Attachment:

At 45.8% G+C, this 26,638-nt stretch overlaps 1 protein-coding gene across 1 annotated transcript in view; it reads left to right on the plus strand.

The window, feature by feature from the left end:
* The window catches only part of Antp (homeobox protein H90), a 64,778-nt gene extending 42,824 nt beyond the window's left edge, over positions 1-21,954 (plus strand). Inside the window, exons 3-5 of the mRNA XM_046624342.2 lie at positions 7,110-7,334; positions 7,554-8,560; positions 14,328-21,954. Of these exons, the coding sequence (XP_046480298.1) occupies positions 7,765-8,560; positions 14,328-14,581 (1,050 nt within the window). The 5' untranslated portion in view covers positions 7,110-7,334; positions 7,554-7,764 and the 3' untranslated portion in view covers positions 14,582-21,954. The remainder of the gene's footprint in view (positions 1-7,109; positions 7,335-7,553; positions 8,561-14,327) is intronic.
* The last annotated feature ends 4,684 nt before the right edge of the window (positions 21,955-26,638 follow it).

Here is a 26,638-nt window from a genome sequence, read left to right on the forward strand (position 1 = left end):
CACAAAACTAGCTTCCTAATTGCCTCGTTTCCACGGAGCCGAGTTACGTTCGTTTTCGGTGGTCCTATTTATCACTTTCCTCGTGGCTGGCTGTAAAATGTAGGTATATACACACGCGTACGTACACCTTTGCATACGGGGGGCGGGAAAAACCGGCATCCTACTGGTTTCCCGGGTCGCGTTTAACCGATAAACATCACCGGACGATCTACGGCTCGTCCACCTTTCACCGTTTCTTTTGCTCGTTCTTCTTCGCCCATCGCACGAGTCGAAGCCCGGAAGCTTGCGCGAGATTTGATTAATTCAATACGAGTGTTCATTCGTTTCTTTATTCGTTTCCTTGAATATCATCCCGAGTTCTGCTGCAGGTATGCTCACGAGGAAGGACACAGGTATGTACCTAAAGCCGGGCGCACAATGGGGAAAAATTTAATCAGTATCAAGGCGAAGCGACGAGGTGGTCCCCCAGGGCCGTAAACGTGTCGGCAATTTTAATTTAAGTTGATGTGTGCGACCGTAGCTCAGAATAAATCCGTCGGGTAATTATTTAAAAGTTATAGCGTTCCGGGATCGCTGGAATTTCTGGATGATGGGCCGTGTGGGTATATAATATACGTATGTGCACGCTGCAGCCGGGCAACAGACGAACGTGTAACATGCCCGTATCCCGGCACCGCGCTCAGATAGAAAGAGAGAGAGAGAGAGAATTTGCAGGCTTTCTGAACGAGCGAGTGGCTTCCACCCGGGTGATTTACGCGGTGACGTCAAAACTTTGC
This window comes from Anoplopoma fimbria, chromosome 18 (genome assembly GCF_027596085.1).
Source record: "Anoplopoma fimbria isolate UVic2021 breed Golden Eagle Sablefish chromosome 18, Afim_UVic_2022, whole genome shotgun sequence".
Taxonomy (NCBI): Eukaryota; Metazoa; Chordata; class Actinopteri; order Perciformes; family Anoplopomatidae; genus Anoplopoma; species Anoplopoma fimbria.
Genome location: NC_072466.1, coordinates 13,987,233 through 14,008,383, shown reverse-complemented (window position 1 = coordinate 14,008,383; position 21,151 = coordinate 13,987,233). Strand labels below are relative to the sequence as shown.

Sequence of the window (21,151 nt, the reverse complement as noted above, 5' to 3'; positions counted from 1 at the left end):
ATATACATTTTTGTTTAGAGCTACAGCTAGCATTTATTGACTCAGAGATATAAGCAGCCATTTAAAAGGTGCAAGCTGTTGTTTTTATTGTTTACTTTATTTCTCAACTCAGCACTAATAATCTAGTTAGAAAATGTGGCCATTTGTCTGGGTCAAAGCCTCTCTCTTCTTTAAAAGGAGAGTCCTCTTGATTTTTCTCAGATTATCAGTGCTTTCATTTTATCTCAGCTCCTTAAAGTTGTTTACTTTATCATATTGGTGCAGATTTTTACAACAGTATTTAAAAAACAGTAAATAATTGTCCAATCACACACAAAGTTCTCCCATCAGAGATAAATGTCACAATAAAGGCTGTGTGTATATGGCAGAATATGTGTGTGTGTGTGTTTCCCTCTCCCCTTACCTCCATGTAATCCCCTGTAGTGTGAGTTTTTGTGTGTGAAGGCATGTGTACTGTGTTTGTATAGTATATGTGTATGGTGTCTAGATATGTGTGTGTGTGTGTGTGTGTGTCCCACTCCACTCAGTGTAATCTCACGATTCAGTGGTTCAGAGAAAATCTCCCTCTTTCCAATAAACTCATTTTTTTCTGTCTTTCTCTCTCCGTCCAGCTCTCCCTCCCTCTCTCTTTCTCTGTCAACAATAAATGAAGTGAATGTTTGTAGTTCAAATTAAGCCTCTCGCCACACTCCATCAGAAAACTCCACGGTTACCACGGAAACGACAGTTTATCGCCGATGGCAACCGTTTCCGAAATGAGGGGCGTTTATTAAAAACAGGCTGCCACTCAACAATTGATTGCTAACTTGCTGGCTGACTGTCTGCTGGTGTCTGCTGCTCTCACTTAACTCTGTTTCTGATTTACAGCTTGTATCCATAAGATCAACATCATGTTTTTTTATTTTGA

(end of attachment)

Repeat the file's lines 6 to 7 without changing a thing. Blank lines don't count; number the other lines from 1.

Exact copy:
CACAAAACTAGCTTCCTAATTGCCTCGTTTCCACGGAGCCGAGTTACGTTCGTTTTCGGTGGTCCTATTTATCACTTTCCTCGTGGCTGGCTGTAAAATGTAGGTATATACACACGCGTACGTACACCTTTGCATACGGGGGGCGGGAAAAACCGGCATCCTACTGGTTTCCCGGGTCGCGTTTAACCGATAAACATCACCGGACGATCTACGGCTCGTCCACCTTTCACCGTTTCTTTTGCTCGTTCTTCTTCGCCCATCGCACGAGTCGAAGCCCGGAAGCTTGCGCGAGATTTGATTAATTCAATACGAGTGTTCATTCGTTTCTTTATTCGTTTCCTTGAATATCATCCCGAGTTCTGCTGCAGGTATGCTCACGAGGAAGGACACAGGTATGTACCTAAAGCCGGGCGCACAATGGGGAAAAATTTAATCAGTATCAAGGCGAAGCGACGAGGTGGTCCCCCAGGGCCGTAAACGTGTCGGCAATTTTAATTTAAGTTGATGTGTGCGACCGTAGCTCAGAATAAATCCGTCGGGTAATTATTTAAAAGTTATAGCGTTCCGGGATCGCTGGAATTTCTGGATGATGGGCCGTGTGGGTATATAATATACGTATGTGCACGCTGCAGCCGGGCAACAGACGAACGTGTAACATGCCCGTATCCCGGCACCGCGCTCAGATAGAAAGAGAGAGAGAGAGAGAATTTGCAGGCTTTCTGAACGAGCGAGTGGCTTCCACCCGGGTGATTTACGCGGTGACGTCAAAACTTTGC
This window comes from Anoplopoma fimbria, chromosome 18 (genome assembly GCF_027596085.1).